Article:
- One of the important reasons for the successful social democratic model in the Nordic countries has been their relatively smaller and more homogenous populations facilitating focused governance.
- The “corporatist” model of involving interests of both capital and labour, mediated by the government at many levels, has allowed these countries to transition from agrarian to industrial to post-industrial (in some cases) and knowledge/service economies relatively smoothly.
- The Nordic model of social democracy offers lessons to the developing world, including countries like India despite the various complexities of diversities, differential internal development and histories.
- The V-Dem Institute at Sweden’s University of Gothenburg has released its annual democracy report.
- The title of the report is ‘Democracy Report 2022: Autocratisation Changing Nature?’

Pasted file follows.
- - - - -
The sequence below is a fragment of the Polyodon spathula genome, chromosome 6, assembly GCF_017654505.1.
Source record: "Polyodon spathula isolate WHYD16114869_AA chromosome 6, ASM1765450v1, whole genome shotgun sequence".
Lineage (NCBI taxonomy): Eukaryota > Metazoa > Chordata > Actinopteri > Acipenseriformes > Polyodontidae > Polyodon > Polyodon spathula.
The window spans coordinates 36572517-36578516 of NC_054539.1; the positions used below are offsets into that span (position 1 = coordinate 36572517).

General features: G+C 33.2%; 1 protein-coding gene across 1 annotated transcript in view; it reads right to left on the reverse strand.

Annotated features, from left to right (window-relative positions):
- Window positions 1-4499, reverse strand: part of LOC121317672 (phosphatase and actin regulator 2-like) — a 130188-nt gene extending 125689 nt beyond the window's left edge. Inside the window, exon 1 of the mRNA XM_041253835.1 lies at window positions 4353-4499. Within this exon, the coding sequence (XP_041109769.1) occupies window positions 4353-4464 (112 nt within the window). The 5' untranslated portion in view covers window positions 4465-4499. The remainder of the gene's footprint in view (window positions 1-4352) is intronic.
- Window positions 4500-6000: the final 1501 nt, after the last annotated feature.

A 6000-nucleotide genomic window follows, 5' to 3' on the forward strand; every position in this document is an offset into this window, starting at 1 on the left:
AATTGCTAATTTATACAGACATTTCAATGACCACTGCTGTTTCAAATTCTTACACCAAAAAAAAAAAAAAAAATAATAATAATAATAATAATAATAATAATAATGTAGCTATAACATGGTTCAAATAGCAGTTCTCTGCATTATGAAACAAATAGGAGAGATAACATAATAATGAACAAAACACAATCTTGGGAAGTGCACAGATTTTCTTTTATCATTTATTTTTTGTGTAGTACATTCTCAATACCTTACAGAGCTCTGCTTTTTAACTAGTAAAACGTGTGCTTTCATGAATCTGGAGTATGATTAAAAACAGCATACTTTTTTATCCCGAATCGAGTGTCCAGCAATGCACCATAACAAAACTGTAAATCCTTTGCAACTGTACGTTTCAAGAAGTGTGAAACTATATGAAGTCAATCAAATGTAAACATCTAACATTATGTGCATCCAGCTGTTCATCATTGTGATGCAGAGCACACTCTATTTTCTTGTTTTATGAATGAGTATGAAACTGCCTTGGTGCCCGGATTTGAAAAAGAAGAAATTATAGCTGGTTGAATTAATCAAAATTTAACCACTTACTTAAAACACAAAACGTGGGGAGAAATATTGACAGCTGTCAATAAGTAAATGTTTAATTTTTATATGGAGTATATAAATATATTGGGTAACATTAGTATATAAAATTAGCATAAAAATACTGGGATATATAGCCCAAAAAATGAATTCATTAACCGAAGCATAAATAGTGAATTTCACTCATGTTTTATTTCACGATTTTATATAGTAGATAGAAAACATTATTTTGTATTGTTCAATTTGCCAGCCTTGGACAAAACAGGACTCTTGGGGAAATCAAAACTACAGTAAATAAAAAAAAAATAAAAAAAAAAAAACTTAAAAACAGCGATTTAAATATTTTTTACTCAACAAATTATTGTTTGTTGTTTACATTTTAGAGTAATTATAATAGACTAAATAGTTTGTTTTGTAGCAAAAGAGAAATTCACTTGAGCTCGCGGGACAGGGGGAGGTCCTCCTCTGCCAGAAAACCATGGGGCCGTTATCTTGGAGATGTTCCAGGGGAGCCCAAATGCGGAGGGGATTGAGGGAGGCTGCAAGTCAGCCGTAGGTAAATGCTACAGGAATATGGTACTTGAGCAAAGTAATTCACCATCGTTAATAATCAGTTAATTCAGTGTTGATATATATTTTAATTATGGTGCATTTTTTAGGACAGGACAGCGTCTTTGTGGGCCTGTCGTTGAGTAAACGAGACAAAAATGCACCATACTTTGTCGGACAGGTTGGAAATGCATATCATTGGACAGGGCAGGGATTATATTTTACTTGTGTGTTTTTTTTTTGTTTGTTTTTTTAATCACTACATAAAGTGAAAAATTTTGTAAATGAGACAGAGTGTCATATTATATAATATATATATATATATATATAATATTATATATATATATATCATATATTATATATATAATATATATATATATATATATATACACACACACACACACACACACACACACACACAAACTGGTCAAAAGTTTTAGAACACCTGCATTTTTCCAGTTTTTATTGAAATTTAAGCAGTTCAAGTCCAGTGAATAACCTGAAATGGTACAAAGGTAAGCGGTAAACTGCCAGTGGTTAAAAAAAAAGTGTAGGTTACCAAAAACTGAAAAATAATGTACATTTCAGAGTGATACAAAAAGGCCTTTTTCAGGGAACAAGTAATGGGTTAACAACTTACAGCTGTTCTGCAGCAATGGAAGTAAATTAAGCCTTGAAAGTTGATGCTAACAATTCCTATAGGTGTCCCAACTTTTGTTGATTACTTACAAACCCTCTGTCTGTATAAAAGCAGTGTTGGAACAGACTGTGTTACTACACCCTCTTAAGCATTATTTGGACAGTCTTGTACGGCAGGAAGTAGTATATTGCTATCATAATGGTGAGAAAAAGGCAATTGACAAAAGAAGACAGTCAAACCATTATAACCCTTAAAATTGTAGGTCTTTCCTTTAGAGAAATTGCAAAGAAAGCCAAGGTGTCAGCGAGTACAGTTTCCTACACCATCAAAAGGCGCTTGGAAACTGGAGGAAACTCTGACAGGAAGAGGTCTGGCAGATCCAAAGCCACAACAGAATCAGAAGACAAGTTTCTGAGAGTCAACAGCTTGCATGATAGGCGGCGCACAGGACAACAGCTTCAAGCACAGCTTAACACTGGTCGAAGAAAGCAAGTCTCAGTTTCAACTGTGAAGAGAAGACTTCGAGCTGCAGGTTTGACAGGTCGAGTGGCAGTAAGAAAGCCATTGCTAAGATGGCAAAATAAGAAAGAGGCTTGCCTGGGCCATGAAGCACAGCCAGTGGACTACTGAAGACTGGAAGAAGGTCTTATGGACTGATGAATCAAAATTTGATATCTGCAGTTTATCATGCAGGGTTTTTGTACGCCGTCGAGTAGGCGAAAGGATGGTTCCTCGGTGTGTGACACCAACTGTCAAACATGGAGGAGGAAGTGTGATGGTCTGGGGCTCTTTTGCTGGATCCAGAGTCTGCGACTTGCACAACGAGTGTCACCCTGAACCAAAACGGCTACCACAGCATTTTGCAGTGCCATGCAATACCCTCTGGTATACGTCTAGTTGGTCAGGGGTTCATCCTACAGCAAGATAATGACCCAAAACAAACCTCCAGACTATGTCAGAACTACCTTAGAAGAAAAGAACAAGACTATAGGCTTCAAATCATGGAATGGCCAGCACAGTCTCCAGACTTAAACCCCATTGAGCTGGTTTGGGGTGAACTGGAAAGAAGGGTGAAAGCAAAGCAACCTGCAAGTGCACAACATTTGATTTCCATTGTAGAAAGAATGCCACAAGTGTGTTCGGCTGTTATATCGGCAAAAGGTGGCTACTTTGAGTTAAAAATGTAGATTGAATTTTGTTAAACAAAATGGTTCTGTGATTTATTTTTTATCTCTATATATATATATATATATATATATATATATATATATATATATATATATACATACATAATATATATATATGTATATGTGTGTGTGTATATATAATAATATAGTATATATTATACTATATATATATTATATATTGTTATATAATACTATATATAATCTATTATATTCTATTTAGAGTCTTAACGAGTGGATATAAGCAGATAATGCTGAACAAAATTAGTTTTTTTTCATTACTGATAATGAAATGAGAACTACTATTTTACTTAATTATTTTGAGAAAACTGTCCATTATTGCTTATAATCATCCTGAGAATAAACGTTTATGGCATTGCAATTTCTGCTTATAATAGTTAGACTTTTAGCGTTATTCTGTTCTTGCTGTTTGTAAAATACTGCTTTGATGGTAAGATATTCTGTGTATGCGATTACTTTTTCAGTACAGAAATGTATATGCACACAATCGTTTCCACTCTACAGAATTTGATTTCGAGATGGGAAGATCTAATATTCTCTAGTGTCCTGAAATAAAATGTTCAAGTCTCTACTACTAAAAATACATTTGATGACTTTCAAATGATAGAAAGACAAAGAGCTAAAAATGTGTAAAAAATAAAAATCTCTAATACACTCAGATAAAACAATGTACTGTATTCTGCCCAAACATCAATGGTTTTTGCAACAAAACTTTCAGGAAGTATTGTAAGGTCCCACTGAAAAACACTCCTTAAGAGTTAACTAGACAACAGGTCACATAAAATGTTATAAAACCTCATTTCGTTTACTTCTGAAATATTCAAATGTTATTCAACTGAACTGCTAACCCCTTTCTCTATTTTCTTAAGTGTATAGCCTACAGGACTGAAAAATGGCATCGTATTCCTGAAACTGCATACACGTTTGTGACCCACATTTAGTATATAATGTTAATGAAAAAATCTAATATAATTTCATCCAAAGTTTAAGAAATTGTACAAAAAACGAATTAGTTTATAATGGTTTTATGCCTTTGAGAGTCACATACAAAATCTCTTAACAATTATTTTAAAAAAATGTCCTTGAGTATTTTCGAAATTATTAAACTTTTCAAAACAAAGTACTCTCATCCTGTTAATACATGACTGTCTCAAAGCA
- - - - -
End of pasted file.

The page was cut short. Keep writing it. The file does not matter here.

- The report classified the countries into 4 categories based on their score in the Liberal Democratic Index (LDI):
- Liberal Democracy
- Electoral Democracy
- Electoral Autocracy
- Closed Autocracy
- It classifies India as an electoral autocracy ranking it 93rd on the LDI, out of 179 countries.
- India is one of the top ten ‘autocratisers’ in the world.
- One of the main reasons for Autocratisation is “toxic polarization”, a dominant trend in 40 countries, as opposed to 5 countries that showed rising polarization in 2011.
- According to the report, the level of democracy enjoyed by the average global citizen in 2021 is down to 1989 levels, with the democratic gains of the post-Cold War period eroding rapidly in the last few years.
Key findings of the report